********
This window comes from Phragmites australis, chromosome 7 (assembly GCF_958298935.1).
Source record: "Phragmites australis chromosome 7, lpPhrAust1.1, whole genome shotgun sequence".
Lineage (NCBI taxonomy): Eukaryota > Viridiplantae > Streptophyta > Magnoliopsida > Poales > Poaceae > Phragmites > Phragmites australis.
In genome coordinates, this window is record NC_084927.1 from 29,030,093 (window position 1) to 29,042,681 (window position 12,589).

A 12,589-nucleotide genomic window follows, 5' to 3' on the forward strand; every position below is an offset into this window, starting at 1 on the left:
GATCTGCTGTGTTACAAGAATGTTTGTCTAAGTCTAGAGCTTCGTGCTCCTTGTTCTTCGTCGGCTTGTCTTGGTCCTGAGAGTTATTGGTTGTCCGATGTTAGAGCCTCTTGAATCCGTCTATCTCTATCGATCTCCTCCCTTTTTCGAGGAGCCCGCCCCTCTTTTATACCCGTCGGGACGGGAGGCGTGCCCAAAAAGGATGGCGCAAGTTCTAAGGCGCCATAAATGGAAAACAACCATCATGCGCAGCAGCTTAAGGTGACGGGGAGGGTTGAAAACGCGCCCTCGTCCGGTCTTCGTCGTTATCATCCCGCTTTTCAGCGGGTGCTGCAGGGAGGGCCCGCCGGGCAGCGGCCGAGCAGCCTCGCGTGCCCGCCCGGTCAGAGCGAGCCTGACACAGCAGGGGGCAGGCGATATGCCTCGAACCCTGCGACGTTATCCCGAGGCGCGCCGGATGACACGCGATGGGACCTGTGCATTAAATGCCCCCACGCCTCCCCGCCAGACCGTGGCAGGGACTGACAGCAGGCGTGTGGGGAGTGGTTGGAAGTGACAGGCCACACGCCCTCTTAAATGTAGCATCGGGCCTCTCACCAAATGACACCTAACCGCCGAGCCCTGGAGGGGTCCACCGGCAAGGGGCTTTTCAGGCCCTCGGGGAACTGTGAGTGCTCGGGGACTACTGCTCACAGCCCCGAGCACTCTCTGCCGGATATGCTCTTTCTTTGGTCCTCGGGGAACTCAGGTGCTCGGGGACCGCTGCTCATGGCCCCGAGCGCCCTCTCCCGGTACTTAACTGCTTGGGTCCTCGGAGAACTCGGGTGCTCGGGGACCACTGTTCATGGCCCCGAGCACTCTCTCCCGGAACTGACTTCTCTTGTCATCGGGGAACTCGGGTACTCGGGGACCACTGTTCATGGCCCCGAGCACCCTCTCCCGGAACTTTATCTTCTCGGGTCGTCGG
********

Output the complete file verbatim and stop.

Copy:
This window comes from Phragmites australis, chromosome 7 (assembly GCF_958298935.1).
Source record: "Phragmites australis chromosome 7, lpPhrAust1.1, whole genome shotgun sequence".
Lineage (NCBI taxonomy): Eukaryota > Viridiplantae > Streptophyta > Magnoliopsida > Poales > Poaceae > Phragmites > Phragmites australis.
In genome coordinates, this window is record NC_084927.1 from 29,030,093 (window position 1) to 29,042,681 (window position 12,589).

A 12,589-nucleotide genomic window follows, 5' to 3' on the forward strand; every position below is an offset into this window, starting at 1 on the left:
GATCTGCTGTGTTACAAGAATGTTTGTCTAAGTCTAGAGCTTCGTGCTCCTTGTTCTTCGTCGGCTTGTCTTGGTCCTGAGAGTTATTGGTTGTCCGATGTTAGAGCCTCTTGAATCCGTCTATCTCTATCGATCTCCTCCCTTTTTCGAGGAGCCCGCCCCTCTTTTATACCCGTCGGGACGGGAGGCGTGCCCAAAAAGGATGGCGCAAGTTCTAAGGCGCCATAAATGGAAAACAACCATCATGCGCAGCAGCTTAAGGTGACGGGGAGGGTTGAAAACGCGCCCTCGTCCGGTCTTCGTCGTTATCATCCCGCTTTTCAGCGGGTGCTGCAGGGAGGGCCCGCCGGGCAGCGGCCGAGCAGCCTCGCGTGCCCGCCCGGTCAGAGCGAGCCTGACACAGCAGGGGGCAGGCGATATGCCTCGAACCCTGCGACGTTATCCCGAGGCGCGCCGGATGACACGCGATGGGACCTGTGCATTAAATGCCCCCACGCCTCCCCGCCAGACCGTGGCAGGGACTGACAGCAGGCGTGTGGGGAGTGGTTGGAAGTGACAGGCCACACGCCCTCTTAAATGTAGCATCGGGCCTCTCACCAAATGACACCTAACCGCCGAGCCCTGGAGGGGTCCACCGGCAAGGGGCTTTTCAGGCCCTCGGGGAACTGTGAGTGCTCGGGGACTACTGCTCACAGCCCCGAGCACTCTCTGCCGGATATGCTCTTTCTTTGGTCCTCGGGGAACTCAGGTGCTCGGGGACCGCTGCTCATGGCCCCGAGCGCCCTCTCCCGGTACTTAACTGCTTGGGTCCTCGGAGAACTCGGGTGCTCGGGGACCACTGTTCATGGCCCCGAGCACTCTCTCCCGGAACTGACTTCTCTTGTCATCGGGGAACTCGGGTACTCGGGGACCACTGTTCATGGCCCCGAGCACCCTCTCCCGGAACTTTATCTTCTCGGGTCGTCGG